The New Role of the Project Manager
Are you using old management technology to manage your new projects? Many project managers don't realize that management itself is technology. Generally, it provides us with an understanding of how to optimize the functioning of organizations and in the case of project management, it defines how to best manage projects. At the moment, most managers are still married to an old, obsolete management technology. Why? Because it's the way they learned to manage. It's how it has always been done. The only problem is that some point all technology becomes obsolete. And unfortunately, the old technology is already obsolete.
The old management model worked well enough for about 40 years, from the end of World War II to the mid-1980s. However, by the 1990s, it was being replaced by a new technology driven by the discoveries in humanistic psychology and systems theory.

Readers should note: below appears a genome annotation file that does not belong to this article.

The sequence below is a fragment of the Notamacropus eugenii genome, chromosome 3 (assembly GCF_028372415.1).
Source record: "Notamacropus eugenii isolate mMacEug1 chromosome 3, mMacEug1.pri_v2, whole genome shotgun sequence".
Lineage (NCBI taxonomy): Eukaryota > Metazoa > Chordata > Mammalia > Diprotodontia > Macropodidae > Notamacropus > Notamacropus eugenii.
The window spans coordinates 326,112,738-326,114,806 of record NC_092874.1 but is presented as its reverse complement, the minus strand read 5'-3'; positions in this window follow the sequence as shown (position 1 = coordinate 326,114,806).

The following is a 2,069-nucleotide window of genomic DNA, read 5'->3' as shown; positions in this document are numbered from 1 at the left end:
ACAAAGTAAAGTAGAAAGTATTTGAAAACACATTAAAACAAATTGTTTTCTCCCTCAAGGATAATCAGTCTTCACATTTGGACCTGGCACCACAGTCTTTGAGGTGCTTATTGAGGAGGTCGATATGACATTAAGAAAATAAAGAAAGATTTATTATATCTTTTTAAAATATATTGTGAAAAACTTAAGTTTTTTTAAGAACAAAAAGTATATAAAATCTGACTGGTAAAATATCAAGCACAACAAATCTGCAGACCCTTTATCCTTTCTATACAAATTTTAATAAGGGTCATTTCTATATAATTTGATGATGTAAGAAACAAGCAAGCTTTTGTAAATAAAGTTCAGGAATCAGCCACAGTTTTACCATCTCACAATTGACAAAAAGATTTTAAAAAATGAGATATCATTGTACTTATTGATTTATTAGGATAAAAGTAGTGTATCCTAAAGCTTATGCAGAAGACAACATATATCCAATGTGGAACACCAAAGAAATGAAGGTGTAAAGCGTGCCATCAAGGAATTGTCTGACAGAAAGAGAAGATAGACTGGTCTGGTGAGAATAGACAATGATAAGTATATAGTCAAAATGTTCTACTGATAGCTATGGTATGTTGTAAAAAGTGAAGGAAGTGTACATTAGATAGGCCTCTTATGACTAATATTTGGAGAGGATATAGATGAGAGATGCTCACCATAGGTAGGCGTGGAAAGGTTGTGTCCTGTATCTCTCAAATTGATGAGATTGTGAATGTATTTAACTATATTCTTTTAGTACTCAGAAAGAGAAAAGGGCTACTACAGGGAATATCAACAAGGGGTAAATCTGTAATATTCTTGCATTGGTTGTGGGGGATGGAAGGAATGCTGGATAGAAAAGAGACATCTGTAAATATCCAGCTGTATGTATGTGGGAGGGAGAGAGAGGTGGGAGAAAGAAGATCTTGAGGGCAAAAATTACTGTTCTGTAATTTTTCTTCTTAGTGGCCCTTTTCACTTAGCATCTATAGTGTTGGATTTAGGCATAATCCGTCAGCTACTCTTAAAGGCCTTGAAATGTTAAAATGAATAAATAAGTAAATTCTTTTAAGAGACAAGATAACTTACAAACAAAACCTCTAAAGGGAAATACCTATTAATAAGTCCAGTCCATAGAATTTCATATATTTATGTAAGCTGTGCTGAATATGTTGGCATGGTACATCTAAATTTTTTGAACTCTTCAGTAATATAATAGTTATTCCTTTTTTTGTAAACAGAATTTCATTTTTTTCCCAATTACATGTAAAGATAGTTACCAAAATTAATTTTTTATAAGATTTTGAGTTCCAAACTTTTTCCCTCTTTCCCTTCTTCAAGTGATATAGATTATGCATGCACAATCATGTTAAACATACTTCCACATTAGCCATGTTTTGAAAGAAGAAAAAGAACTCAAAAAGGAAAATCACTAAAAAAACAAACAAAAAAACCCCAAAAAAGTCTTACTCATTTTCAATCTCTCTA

In the old model of management, managers used a directive approach to managing. The project manager created the project plan, sometimes with input from team members, and then delegated assignments to individuals. The manager typically decided not only what needed to get done, but also how it should be done. The manager was expected to know more about the work than the individual contributors. Project managers expect to be the source of answers to all project questions – they are the
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